‘The Whistlers,’ a Romanian crime drama featuring, uh, whistling
Vlad Ivanov learning to whistle

La Gomera is the Romanian title for the new, fast-moving 97-minute film by director Corneliu Porumboiu, named after one of the Canary Islands, where an unusual whistling language, unique in the world, is practiced. In English, it’s The Whistlers.

It’s definitely a genre film—and beyond that, one could say it’s an homage to the genre itself. One thinks of its forebears in such films as Rififi, The Big Sleep, or The Maltese Falcon.

It’s an über-noir police procedural, cynical, corrupt, with police spying, watching, following and eavesdropping. No one is to be believed or trusted through all the double-dealing, drug money and money laundering, Euros cached away in dusty basements and bedroom suites, brother ratting out brother, planted evidence, false testimony, treachery, deception, informing, faked confessions, ambushes and abductions, throat-slittings, gunfire with numerous people shot dead, attempted drowning, attempted death by speeding automobile, suicide, a vial of poison, and lovely simple things like a note hidden in a bouquet of tulips and a secret tryst in a seedy movie theatre showing a John Wayne Western (The Searchers). I could go on.

There’s nary a good guy in sight. The generous use of flashbacks also contributes to making an untimely hash out of the sequencing. Is there redeeming social value to the film? Hmmm, maybe not so much. The only conclusion one can come to is that humanity is a miserable lot indeed. It’s a noir world.

Not too far into the film, Gilda (Catrinel Marlon) is teaching detective Cristi (Vlad Ivanov) the basic elements of the whistling language (although it’s not entirely clear how, why, where and when as a Romanian she learned it). She uses a blackboard to write out the individual sounds, intonations, vowels and consonants. At just about that point I was thinking to myself, What we really need is a chalkboard where we can map out the intricate relationships among the characters, who’s on whose side, who’s betraying whom, who’s ultimately loyal to…..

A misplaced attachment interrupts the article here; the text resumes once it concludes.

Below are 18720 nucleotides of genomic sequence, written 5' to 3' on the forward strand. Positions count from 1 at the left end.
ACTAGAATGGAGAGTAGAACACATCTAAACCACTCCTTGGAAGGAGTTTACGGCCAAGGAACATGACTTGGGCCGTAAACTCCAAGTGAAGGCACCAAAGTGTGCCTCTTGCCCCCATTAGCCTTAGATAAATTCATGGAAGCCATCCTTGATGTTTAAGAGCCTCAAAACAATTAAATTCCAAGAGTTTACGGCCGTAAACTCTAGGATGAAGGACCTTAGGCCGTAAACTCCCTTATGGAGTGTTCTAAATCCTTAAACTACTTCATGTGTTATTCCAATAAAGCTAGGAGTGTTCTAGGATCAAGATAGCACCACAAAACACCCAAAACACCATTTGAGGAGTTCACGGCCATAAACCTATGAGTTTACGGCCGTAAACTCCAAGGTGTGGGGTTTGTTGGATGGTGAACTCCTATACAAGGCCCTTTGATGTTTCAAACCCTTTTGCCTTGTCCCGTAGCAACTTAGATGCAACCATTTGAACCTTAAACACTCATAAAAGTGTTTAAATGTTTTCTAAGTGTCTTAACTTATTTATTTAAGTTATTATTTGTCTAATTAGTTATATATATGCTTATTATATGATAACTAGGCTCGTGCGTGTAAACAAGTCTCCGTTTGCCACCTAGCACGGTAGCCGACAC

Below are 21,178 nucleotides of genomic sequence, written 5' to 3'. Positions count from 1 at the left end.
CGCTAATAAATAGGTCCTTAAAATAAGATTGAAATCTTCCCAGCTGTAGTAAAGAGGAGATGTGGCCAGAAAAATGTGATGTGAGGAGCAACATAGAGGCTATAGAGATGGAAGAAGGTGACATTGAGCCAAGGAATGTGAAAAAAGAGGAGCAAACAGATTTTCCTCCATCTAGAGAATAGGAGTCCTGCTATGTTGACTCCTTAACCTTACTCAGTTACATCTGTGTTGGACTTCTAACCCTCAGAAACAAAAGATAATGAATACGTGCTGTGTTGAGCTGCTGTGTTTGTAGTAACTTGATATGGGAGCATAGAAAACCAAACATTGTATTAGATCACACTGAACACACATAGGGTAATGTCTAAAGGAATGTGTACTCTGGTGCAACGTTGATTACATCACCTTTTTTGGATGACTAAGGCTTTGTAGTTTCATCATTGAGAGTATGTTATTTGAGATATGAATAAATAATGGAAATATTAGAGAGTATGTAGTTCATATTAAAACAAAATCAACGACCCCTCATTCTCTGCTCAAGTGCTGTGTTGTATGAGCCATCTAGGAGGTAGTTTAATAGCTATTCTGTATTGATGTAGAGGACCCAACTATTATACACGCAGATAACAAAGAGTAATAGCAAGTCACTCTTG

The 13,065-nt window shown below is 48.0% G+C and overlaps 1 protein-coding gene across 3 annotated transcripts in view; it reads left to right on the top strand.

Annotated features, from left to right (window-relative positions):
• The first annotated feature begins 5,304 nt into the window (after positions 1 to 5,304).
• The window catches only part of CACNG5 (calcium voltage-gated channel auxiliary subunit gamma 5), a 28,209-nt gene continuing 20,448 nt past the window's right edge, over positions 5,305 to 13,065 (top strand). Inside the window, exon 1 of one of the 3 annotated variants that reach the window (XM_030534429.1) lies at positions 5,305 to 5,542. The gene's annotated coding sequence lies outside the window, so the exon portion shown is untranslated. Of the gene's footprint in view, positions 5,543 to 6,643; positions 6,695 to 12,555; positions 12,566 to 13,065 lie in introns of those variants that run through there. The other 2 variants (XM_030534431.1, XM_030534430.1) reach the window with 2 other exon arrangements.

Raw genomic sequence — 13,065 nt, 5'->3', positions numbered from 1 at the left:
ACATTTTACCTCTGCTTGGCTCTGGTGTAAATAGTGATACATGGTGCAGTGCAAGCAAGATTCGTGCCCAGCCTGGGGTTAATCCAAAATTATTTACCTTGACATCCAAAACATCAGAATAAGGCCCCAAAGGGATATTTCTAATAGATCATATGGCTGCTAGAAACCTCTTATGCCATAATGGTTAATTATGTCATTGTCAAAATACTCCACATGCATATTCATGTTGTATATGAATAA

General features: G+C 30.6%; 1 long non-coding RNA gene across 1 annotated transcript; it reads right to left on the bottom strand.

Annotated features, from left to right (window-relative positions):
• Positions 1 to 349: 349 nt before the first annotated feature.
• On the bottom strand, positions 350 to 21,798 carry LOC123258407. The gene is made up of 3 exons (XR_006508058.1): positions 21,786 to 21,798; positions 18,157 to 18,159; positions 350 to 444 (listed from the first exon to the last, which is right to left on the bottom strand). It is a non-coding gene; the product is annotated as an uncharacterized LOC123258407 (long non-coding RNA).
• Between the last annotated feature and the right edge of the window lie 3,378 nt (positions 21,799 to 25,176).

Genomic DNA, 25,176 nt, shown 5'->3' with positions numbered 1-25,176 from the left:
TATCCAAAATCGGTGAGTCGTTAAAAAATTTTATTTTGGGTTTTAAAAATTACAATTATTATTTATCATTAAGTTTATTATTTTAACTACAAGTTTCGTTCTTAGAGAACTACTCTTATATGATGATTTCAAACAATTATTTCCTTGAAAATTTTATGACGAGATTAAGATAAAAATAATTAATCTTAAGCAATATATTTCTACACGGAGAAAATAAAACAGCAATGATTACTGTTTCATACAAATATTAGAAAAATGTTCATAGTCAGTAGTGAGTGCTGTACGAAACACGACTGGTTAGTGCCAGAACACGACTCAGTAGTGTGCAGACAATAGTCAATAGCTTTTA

The problem is that unless losing yourself in the deep mysteries of the noir genre is absolutely your thing, and you love wandering in the maze of false clues, contradictions, and doublecrossings, you really won’t even start to care about these people at all. You begin to wonder what kind of world these people grew up in: Most seem too young to have developed their full characters under the Ceausescu regime, but the repellent atmosphere of a second-rate autocracy still hovers in the putrid air. Cristi’s father was apparently a Communist functionary and no stranger to the occasional bribe, although Cristi proudly defends him by saying he never stole!

The Whistlers is set in modern times—everyone carries a cell phone—but with all the cheesy surveillance apparatus and practices from the past that modern life just about everywhere now embraces (though in more digital format). A couple of scenes take place on a largely deserted film set in Bucharest where obviously at one time American-style Western movies were shot, underscoring the homage to film culture that this Romanian entry represents (it screened at Cannes last year as Romania’s submission).

The film features a fine cast of Romanian and Spanish actors largely unfamiliar to Western viewers. Rodica Lazar is chilling as the calculating police chief Magda. Drab Bucharest, both exteriors and even drearier, dated interiors, is balanced off by the scenic Canary Islands. We take an almost other-worldly boat ride through the entrancing channels between islands, and wind up on lush mountaintops with expensive villas, swimming pools and palm trees. You would barely know you were not that far off the coast of Africa.